From the mind of David I. Aboulafia comes the thrilling story of “Visions Through a Glass, Darkly”. It combines two very familiar elements within the horror genre – a blurred reality and a short amount of time to put them to rest – and it delves deep into the mind of the protagonist. Aboulafia shows excellent control over his delivery, and he tells a very enthralling tale that might just inspire some readers to keep the lights on for a few nights.
Richard Goodmen is the central character in the story, and he seems like a typical, honest guy who doesn’t like to stir things up. He works at a special institute for disabled youth where he teaches the art of watchmaking, and for the most part, he enjoys what he does. But at the same time, Richard is haunted by gifts he doesn’t understand or control.
Unfortunately, Richard’s journey takes a turn for the worst when he finds out he only has a couple of days to live – less than three to be exact. On top of this prophecy, he has to deal with his gifts, which are more intense than ever, and a killer who is hell bent on destroying everything around him. As his time runs out and the demons at the Institute come to life, Richard desperately tries to stop the killer.
The book starts off with a taste of the ending so-to-speak, then leads into a rather detailed background about Richard and his father. From these pages, it’s easy to deduce that the author is a patient man. There’s no rush to present the dark side just yet. Instead, he takes some time to humanize Richard and make him relatable to the readers. When the character is sold, and the reader is confident on how they feel towards him, the psychological twists take effect. Overall there is a nice build-up of the tension and a solid plot is formed.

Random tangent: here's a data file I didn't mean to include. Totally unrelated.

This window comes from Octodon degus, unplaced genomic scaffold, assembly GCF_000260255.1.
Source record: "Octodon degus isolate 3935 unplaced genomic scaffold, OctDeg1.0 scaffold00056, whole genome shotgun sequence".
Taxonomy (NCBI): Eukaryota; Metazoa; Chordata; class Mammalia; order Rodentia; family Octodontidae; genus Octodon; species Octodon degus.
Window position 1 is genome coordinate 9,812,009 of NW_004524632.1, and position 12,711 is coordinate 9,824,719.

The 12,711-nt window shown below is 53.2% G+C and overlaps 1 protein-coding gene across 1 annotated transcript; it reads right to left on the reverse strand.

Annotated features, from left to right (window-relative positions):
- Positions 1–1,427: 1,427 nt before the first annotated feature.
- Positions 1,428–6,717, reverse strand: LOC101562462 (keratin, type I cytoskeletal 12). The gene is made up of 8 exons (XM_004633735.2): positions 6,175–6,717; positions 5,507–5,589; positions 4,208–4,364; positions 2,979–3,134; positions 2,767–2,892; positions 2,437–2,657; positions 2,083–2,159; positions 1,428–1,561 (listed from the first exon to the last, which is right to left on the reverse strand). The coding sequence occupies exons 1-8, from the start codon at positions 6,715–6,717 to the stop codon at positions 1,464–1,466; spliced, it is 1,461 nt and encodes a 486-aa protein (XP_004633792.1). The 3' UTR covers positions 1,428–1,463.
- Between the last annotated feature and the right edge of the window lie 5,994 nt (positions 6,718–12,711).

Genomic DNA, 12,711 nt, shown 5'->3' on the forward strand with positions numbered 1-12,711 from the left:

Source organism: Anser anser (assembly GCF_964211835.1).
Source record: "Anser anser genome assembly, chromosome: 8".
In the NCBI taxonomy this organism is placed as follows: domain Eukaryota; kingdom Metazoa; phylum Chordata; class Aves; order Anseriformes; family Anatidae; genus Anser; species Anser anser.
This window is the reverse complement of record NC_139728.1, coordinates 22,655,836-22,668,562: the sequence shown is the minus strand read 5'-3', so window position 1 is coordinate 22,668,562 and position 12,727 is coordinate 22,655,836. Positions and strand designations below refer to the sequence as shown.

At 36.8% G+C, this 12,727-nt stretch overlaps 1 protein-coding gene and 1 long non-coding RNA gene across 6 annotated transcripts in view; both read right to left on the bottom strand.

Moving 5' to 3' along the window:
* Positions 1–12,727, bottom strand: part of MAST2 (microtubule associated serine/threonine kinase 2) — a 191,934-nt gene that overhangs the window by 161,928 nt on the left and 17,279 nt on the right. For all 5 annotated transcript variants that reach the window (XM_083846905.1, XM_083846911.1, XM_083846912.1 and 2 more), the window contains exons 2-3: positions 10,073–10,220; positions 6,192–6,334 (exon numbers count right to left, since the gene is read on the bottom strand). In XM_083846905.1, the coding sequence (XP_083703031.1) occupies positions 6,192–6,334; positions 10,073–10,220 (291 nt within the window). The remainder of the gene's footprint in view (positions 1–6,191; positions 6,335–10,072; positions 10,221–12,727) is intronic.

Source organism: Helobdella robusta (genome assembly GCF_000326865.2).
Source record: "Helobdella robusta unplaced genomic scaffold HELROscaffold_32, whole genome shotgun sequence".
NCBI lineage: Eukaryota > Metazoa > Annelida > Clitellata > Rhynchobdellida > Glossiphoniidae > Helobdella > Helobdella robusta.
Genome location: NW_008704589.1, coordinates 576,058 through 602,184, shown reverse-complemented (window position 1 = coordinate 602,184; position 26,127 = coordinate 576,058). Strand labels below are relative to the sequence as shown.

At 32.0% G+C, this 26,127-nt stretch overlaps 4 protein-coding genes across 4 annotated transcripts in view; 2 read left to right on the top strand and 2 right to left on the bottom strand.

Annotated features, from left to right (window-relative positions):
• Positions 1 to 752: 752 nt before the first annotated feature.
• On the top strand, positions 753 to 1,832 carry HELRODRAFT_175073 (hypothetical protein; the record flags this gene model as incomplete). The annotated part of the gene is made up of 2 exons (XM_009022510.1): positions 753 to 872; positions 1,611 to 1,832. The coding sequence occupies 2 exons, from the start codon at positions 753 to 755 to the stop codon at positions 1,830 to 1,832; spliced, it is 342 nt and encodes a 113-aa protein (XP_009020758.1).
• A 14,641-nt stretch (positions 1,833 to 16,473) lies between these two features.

Regarding writing skill, I gained a lot of respect for Aboulafia throughout the book. His turn of phrase was ingenious at times, and he knew exactly when to use it. There was also a nice balance between “easy reading” and “academic” where his tone was concerned. I appreciate that he tries to tell a good story instead of show off his extensive vocabulary. Although it’s not the most original plot I’ve read, it has many unique elements that make it worthwhile.
From a purely personal point of view, the pace is slower than what I typically enjoy and this also means more detailed settings. In some instances, I felt the metaphors and comparisons were more than necessary, but for another reader, it’s the perfect book to blow your mind. In other words, it’s going to appeal to readers who love going deep into a story and living inside it while you’re there.
I am confident there is a fairly big crowd that will appreciate Aboulafia’s dark world.
Reviewed by Damnetha Jules
Damnetha is a staff writer, horror book and movie critic.